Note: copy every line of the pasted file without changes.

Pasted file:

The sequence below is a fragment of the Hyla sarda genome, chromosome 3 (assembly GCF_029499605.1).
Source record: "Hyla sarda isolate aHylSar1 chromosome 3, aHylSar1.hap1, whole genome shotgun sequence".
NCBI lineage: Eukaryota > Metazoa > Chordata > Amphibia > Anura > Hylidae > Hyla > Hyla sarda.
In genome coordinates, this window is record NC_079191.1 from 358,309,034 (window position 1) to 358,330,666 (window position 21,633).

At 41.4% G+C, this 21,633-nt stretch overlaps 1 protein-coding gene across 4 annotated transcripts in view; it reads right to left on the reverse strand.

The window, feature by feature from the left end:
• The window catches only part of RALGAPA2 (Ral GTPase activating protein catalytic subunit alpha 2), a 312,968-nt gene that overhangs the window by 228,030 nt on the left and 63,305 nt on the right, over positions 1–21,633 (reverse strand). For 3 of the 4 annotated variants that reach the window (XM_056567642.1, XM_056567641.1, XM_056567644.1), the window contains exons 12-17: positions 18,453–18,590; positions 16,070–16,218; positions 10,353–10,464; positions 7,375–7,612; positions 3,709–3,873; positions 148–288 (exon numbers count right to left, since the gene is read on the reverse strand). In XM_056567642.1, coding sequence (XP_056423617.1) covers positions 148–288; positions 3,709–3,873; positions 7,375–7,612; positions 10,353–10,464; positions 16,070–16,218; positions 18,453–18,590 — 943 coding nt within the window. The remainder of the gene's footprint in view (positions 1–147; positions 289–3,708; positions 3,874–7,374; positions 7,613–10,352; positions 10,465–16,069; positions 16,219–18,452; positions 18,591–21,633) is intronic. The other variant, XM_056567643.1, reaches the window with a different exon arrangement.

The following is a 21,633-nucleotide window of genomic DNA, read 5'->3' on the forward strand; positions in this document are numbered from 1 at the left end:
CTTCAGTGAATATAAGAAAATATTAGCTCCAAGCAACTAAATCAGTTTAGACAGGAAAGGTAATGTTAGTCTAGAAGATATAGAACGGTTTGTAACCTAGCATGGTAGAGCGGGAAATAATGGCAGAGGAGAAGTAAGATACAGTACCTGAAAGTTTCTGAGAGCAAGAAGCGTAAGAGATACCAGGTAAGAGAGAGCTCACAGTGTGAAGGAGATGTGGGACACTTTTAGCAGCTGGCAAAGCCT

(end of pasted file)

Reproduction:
The sequence below is a fragment of the Hyla sarda genome, chromosome 3 (assembly GCF_029499605.1).
Source record: "Hyla sarda isolate aHylSar1 chromosome 3, aHylSar1.hap1, whole genome shotgun sequence".
NCBI lineage: Eukaryota > Metazoa > Chordata > Amphibia > Anura > Hylidae > Hyla > Hyla sarda.
In genome coordinates, this window is record NC_079191.1 from 358,309,034 (window position 1) to 358,330,666 (window position 21,633).

At 41.4% G+C, this 21,633-nt stretch overlaps 1 protein-coding gene across 4 annotated transcripts in view; it reads right to left on the reverse strand.

The window, feature by feature from the left end:
• The window catches only part of RALGAPA2 (Ral GTPase activating protein catalytic subunit alpha 2), a 312,968-nt gene that overhangs the window by 228,030 nt on the left and 63,305 nt on the right, over positions 1–21,633 (reverse strand). For 3 of the 4 annotated variants that reach the window (XM_056567642.1, XM_056567641.1, XM_056567644.1), the window contains exons 12-17: positions 18,453–18,590; positions 16,070–16,218; positions 10,353–10,464; positions 7,375–7,612; positions 3,709–3,873; positions 148–288 (exon numbers count right to left, since the gene is read on the reverse strand). In XM_056567642.1, coding sequence (XP_056423617.1) covers positions 148–288; positions 3,709–3,873; positions 7,375–7,612; positions 10,353–10,464; positions 16,070–16,218; positions 18,453–18,590 — 943 coding nt within the window. The remainder of the gene's footprint in view (positions 1–147; positions 289–3,708; positions 3,874–7,374; positions 7,613–10,352; positions 10,465–16,069; positions 16,219–18,452; positions 18,591–21,633) is intronic. The other variant, XM_056567643.1, reaches the window with a different exon arrangement.

The following is a 21,633-nucleotide window of genomic DNA, read 5'->3' on the forward strand; positions in this document are numbered from 1 at the left end:
CTTCAGTGAATATAAGAAAATATTAGCTCCAAGCAACTAAATCAGTTTAGACAGGAAAGGTAATGTTAGTCTAGAAGATATAGAACGGTTTGTAACCTAGCATGGTAGAGCGGGAAATAATGGCAGAGGAGAAGTAAGATACAGTACCTGAAAGTTTCTGAGAGCAAGAAGCGTAAGAGATACCAGGTAAGAGAGAGCTCACAGTGTGAAGGAGATGTGGGACACTTTTAGCAGCTGGCAAAGCCT